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Pearson Lloyd design their new studio with Cassion Castle Architects

Yorkton Workshops represents the studio’s continuing commitment to the city that has been its home for over 20 years, creating new opportunities to engage with the industry and local community.


6 min read

You might recall that, a few issues back, we wrote about Bene’s innovative new PORTS furniture collection, designed by Pearson Lloyd. Well, during our meeting with Luke Pearson and Tom Lloyd, we took a brief walk through East London to take a look at the (then) under construction site of the duo’s new studio.

Now very much complete – thanks to the vision of Pearson Lloyd and Cassion Castle Architects – what was once a dilapidated Victorian block in Hackney has been transformed into a dynamic, modern studio.

‘After our two decades in East London, opening Yorkton Workshops is a pivotal moment for Pearson Lloyd,’ Luke tells us. ‘Not only did the restoration give us an opportunity to exercise our design approach both at scale and at a granular level of detail, it has resulted in a truly versatile studio space that will allow us to bring everything under one roof, and which gives us the space and flexibility to conduct experiments and explore bold new ideas in workplace strategy.’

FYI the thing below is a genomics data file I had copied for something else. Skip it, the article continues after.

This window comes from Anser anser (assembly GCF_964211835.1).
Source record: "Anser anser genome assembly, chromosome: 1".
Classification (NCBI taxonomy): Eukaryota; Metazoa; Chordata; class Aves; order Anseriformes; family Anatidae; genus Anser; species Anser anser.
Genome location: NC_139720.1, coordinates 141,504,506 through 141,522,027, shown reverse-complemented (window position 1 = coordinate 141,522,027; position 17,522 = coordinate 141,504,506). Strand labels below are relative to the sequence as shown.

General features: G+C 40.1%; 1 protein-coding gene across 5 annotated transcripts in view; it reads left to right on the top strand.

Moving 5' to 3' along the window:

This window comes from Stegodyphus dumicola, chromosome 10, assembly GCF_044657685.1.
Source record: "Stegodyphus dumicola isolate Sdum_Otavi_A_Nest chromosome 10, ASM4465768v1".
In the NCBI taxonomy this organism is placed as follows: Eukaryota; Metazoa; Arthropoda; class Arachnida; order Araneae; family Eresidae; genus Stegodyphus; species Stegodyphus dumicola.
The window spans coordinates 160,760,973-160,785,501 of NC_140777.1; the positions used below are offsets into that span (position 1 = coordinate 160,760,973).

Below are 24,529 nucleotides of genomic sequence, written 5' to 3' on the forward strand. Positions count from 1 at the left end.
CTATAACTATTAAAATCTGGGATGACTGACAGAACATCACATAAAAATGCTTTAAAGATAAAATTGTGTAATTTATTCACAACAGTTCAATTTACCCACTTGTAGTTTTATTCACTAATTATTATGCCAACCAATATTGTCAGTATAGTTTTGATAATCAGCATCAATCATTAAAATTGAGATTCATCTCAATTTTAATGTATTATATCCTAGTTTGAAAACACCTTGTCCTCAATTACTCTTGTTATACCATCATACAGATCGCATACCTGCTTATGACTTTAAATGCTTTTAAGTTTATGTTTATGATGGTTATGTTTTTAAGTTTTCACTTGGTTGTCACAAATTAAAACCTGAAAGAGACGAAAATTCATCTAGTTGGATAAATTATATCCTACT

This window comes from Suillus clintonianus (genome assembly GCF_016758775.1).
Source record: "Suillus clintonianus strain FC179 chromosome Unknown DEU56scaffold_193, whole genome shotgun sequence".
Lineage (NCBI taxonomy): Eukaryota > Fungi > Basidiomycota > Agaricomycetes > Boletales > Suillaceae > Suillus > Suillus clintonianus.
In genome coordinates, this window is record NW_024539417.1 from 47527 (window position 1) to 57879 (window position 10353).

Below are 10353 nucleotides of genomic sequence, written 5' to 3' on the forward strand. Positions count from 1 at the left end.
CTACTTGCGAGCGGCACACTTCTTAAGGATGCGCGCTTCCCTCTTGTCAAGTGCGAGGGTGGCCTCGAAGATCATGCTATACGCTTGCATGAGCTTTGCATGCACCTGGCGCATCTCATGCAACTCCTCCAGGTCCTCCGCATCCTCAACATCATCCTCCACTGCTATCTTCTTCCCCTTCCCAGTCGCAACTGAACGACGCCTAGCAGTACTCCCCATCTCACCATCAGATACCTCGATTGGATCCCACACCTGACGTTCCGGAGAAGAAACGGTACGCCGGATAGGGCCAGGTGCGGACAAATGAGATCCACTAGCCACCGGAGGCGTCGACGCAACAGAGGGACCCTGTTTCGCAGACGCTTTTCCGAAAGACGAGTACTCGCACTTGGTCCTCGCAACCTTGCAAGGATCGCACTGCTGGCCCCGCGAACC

The new studio has enabled Pearson Lloyd to consolidate its office, workshop and design archive onto a single site for the first time in five years. Because the studio’s projects range from North America to Europe and beyond, London is in a key strategic position for Pearson Lloyd to serve its international client base.

Spread over two storeys and two wings, Yorkton Workshops encompasses a variety of spaces, including versatile studios, workshops for making and prototyping, meeting rooms and a dedicated area for exhibitions and events. For Luke and Tom, Yorkton Workshops has presented the perfect opportunity to demonstrate Pearson Lloyd’s design philosophy in action – by applying it to their own workspace.

Over the last 20+ years, the studio has dedicated itself to ‘Making Design Work’ – identifying and building functional, beautiful and efficient products, environments and systems that respond to the challenges of the day and enhance our experience of the world.